MLADOSŤ MOVIE THEATRE UP FOR SALE AGAIN

Will Slovakia's oldest cinema close?

FOLLOWING the demolition of Kino Hviezda in 2008, the closure of the nearby Kino Tatra the same year, and the recent demise of the three-screen Charlie Centrum – shut until further notice due to a rental dispute – Kino Mladosť remains the last traditional cinema in Bratislava’s city centre. Now its existence is threatened as it has been included in a list of property for sale recently published on the city’s official website. It is the city’s second attempt to sell it: a proposed sale three years ago was cancelled after provoking uproar among residents and the media.

The Mladosť cinema on Bratislava's Hviezdoslavovo Square.The Mladosť cinema on Bratislava's Hviezdoslavovo Square. (Source: SME)

FOLLOWING the demolition of Kino Hviezda in 2008, the closure of the nearby Kino Tatra the same year, and the recent demise of the three-screen Charlie Centrum – shut until further notice due to a rental dispute – Kino Mladosť remains the last traditional cinema in Bratislava’s city centre. Now its existence is threatened as it has been included in a list of property for sale recently published on the city’s official website. It is the city’s second attempt to sell it: a proposed sale three years ago was cancelled after provoking uproar among residents and the media.

Opened in 1905, Mladosť is the oldest surviving cinema in Slovakia. After eight years of operation in what is today the Carlton Hotel, it moved to its current premises on Hviezdoslavovo Square.

The cinema, which seats 110 people, is known for screening mainly art movies and has, following a 2002 renovation, air-conditioning and Dolby Surround Sound.

In 2007, the decision of the city council to sell Mladosť to a private company chosen without competition for some €1.43 million was widely opposed by activists, who feared that the new owner might transform the theatre, listed as national cultural heritage site, into a hotel.

At the time, an independent council deputy, Štefan Holčík, defended the sale by telling the Sme daily that “cinema is no longer a matter of culture” and that “the city should not finance the screenings of films that in the end draw five or ten people”.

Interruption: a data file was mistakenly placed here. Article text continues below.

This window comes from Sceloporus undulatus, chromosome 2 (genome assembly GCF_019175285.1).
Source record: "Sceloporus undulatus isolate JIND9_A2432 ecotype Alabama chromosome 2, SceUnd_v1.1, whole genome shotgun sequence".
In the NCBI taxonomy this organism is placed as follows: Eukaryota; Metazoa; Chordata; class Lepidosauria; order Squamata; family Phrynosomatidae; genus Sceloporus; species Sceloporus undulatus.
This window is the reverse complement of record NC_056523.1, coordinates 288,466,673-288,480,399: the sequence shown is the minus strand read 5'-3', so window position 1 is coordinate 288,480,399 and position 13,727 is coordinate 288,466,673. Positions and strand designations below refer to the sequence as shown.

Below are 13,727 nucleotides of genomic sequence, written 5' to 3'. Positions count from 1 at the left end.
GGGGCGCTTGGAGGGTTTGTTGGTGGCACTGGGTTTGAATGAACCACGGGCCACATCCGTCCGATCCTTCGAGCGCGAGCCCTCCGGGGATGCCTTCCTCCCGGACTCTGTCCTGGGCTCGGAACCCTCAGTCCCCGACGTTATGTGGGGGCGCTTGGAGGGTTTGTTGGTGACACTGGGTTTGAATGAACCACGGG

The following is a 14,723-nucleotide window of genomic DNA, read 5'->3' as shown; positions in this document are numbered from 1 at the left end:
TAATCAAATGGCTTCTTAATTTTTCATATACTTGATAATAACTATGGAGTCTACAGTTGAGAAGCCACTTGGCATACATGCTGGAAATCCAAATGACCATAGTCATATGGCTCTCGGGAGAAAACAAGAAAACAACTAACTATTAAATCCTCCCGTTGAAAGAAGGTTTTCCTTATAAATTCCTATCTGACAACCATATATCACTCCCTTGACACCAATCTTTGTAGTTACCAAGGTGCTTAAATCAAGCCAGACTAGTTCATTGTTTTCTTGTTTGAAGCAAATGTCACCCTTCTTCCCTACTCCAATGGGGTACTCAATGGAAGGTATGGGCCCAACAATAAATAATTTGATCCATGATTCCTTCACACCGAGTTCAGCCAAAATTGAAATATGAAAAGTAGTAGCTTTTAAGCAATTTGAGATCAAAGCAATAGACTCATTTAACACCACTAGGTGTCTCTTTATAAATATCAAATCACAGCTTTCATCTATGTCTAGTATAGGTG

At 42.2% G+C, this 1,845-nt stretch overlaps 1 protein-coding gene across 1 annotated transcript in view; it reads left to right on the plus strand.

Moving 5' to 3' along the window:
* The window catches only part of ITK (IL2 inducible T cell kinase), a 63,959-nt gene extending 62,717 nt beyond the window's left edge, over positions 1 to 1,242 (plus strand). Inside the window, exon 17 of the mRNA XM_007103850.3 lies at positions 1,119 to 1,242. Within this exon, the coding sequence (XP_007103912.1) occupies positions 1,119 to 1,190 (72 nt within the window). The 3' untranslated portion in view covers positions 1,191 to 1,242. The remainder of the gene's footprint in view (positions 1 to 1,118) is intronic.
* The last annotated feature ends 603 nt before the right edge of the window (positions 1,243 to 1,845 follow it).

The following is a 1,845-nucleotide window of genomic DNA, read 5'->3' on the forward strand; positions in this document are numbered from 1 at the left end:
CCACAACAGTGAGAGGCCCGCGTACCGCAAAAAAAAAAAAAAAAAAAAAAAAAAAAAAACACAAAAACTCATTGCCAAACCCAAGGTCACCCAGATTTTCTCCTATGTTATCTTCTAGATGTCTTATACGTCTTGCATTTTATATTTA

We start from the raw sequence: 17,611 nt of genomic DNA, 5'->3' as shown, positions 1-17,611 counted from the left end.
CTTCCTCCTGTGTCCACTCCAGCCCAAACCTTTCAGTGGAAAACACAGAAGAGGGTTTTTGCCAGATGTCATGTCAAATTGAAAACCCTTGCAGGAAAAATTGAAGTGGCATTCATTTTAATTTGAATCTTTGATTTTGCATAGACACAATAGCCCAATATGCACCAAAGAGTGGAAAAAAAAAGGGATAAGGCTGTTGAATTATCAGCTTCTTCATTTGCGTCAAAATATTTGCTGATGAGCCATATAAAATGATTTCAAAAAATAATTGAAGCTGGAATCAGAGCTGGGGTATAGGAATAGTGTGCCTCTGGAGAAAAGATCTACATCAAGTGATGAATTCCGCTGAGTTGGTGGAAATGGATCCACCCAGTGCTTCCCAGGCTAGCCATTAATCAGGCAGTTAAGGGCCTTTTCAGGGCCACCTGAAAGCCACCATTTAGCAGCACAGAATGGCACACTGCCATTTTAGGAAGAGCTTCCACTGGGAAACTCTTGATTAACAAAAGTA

The sale was eventually cancelled due to a procedural violation: it was found that the building should have been offered in the first instance to the Culture Ministry.



Unexploitable and unnecessary



Recently, a list of property for sale, including the premises of Mladosť, was released on the capital’s official website, www.bratislava.sk.

According to Eva Chudinová, spokesperson for Bratislava City Council, “the list was prepared in accordance with a decision by the city council and is subject to change”.

From the minutes of the city council assembly where it was discussed it seems that a document listing several dozen properties to be sold was proposed to the council by its chief executive, Anna Pavlovičová, after deputies had asked her to do so earlier this year.

During the assembly, she said that “the document contains property that is unexploitable for the city, is not necessary for fulfilling municipal functions, and can be transferred to private ownership”.

Pavlovičová did not respond to The Slovak Spectator’s inquiry as to who exactly had worked on the document and what criteria were used to identify a property as ‘unexploitable’ for the city. Nor did deputy Branislav Záhradník, president of Bratislava’s city property administration committee.

The document was not voted on by deputies as legislation does not require this. Instead, the law requires that a vote be held in the event that a potential buyer expresses an interest.


In Bratislava’s budget, approved by the city council for 2010, revenues from property sales are estimated to amount to €46.1 million.



‘Shocked and surprised’



Although including Mladosť in the list does not automatically mean it will be sold, Katarína Šimončičová, a well-known activist and environmentalist who was also among the protesters in 2007, told The Slovak Spectator she was “shocked and surprised” to learn that Mladosť was again for sale.

“I really cannot see why the city wants to get rid of this building, which is so different from all the [shopping-centre] multiplexes,” she said. “Mladosť is in a good state, it is the sole remaining repertory cinema in the centre and it is run by the Bioscop company that pays a regular rent, which means that the property is taken care of and is not loss-making. What kind of strange games are these?”

Šimončičová added that she and her colleagues from the Slovak Union for the Protection of Nature and Landscape were ready to mobilise public opinion, should there be a risk that Mladosť be purchased by an investor who did not want to preserve its original purpose.

The owners of the Bioscop company at first promised to give The Slovak Spectator an official statement, but later refused, saying that they were “in a very delicate situation, and cannot and do not want to comment on it”.

In 2007, Juraj Vajda, one of the owners, stated “they were basically not against the sale”.

In the same year, Bioscop, which had not applied to buy Mladosť, bought what was then the Hviezda cinema for around €2 million and demolished the building in order to replace it with a proposed new multifunctional centre, Metropolitan Star, which was supposed to open this year.

One of the conditions of the contract was that Bioscop would operate a cinema in the new building for at least ten years.

However, construction has still not been launched and the empty lot is currently being used as a makeshift car park.


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